People who have jumped from political to media work are more often on-screen hosts or commentators.
Isgur was in a different position in 2015 when, while working for Carly Fiorina's presidential campaign, she was quoted by the Washington Post calling CNN's decision to keep her out of a debate silly.
David Horowitz, whose "Fight Back!" syndicated program made him perhaps the best-known consumer reporter in the U.S., has died. He was 81.
Horowitz had dementia and died on Thursday in Los Angeles, a family spokesman said.
"Fight Back! With David Horowitz" won multiple Emmys and a huge audience as Horowitz investigated product defects, tested advertising claims and confronted companies with customer complaints.
A popular feature on "Fight Back!" were commercial challenges, which included "products being dropped from a helicopter or being smashed with wrecking balls to test claims of strength" and even durability tests featuring an elephant, according to a family biography.
"Fight Back!" aired on KNBC-TV, where Horowitz was a consumer reporter for more than 15 years.
At its peak, the program was syndicated on dozens of TV stations across the country. Horowitz also made regular appearances on KNBC newscasts and on NBC's "Today" show. He also had a popular radio program and a newspaper column and authored several best-selling books.
In 1993, Horowitz moved to KCBS-TV where he delivered "Fight Back!" segments during news broadcasts, according to the family biography.
"I don't consider myself a consumer advocate," Horowitz told the Los Angeles Times in 1988. "If you're on television you have to really be broadcasting in the public interest ... but you also have to be objective ... I do a lot of stories where the consumer's wrong — where they're trying to rip off companies, too."
In 1987, Horowitz was taken hostage during a KNBC-TV broadcast by a gunman with mental problems. The journalist read the man's statements on camera although the hostage-taker didn't realize the broadcast had been cut. The weapon turned out to be an empty BB gun.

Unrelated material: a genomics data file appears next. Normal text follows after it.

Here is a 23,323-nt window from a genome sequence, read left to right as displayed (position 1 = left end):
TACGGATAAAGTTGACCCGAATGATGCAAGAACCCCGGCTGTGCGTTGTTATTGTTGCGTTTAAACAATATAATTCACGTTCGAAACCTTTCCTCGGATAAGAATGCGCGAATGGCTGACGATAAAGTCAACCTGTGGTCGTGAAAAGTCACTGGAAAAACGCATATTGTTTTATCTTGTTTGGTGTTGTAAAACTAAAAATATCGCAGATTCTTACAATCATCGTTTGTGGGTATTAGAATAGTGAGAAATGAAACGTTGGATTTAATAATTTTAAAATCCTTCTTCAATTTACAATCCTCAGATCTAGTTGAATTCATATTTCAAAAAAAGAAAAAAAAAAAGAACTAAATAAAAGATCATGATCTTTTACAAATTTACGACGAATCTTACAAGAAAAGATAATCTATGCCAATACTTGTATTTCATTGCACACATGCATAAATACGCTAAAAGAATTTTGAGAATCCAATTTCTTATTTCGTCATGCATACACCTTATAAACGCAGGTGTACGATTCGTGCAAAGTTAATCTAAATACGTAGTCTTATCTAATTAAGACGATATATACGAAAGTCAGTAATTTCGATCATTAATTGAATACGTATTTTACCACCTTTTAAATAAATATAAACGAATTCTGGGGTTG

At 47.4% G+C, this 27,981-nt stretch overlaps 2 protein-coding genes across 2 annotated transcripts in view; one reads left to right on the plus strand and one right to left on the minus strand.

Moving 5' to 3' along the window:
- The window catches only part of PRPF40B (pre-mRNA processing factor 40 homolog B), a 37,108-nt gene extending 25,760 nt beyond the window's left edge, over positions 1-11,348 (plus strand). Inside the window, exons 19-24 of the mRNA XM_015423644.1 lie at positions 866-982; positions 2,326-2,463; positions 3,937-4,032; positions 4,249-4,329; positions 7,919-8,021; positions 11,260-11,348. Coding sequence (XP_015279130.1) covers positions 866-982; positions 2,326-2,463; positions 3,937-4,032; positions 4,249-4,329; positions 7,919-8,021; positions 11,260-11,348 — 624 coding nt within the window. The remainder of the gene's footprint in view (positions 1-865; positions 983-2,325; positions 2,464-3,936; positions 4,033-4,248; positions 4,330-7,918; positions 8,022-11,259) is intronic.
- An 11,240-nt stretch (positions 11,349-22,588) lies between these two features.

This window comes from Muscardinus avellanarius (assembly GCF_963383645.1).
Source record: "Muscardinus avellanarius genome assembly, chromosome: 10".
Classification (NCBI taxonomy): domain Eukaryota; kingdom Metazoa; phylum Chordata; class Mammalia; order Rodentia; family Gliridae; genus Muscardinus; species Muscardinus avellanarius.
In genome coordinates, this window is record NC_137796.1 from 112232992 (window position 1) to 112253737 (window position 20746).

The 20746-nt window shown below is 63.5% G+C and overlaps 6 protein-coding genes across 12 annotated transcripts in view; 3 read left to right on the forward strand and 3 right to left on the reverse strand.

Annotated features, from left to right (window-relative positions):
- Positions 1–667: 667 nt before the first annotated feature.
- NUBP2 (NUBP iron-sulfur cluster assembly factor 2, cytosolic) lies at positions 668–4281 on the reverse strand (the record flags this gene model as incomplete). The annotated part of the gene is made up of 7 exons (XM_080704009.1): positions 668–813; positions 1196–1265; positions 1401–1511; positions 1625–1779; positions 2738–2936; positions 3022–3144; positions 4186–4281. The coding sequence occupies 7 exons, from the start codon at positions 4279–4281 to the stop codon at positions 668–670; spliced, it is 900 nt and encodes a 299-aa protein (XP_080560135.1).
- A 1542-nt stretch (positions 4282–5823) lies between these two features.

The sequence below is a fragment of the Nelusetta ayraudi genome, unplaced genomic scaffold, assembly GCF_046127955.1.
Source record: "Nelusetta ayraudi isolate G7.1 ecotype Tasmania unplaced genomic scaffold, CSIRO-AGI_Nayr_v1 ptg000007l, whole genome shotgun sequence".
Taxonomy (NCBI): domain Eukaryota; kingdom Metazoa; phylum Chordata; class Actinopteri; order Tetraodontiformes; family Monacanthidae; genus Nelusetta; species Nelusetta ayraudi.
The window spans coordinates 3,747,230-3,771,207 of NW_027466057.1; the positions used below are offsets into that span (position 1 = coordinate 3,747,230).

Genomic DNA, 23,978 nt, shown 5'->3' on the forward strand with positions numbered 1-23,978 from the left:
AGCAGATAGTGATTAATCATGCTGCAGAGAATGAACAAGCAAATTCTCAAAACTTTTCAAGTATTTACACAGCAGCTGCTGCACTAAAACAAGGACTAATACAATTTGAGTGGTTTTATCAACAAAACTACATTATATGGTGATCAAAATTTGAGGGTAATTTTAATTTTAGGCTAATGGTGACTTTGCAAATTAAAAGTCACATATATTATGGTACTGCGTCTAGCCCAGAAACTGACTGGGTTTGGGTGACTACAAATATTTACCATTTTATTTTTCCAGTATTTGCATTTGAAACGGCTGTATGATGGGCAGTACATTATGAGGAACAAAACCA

The experience led Horowitz to join a successful campaign to outlaw realistic-looking toy guns in California and other states.
His reporting was criticized by some consumer advocates and reporters as being too concerned with showmanship and less-serious consumer concerns, such as whether a particular popcorn brand lived up to its advertising.
But the Chicago Tribune noted in 1987 that Horowitz waged successful campaigns to remove life-threatening sulfites from salad bars and to require automakers to install rear window collision-avoidance lights. He was honored by consumer groups and in 1981 became the first newsman to receive the Chief U.S. Postal Inspector's Award for uncovering mail fraud, the Tribune reported.
Horowitz also took heat for his paid work for Better Books, which offered directories with ads, consumer tips and lists of Better Business Bureau members but collapsed into bankruptcy.
Horowitz was born on June 30, 1937, in the Bronx and held a master's degree in journalism from Northwestern University. Before joining KNBC-TV in the 1970s, he worked for various newspapers and TV stations.
Horowitz also appeared as himself on episodes of "Silver Spoons," ''ALF," ''The Golden Girls" and "Saved by the Bell."
Horowitz worked "to make the world a better and more honest place," his family said in a statement.
He is survived by his wife, Suzanne, two daughters and two grandchildren.
Prosecutors will have to clear a series of high legal hurdles if they intend to charge R. Kelly and convict him, even if there's video evidence.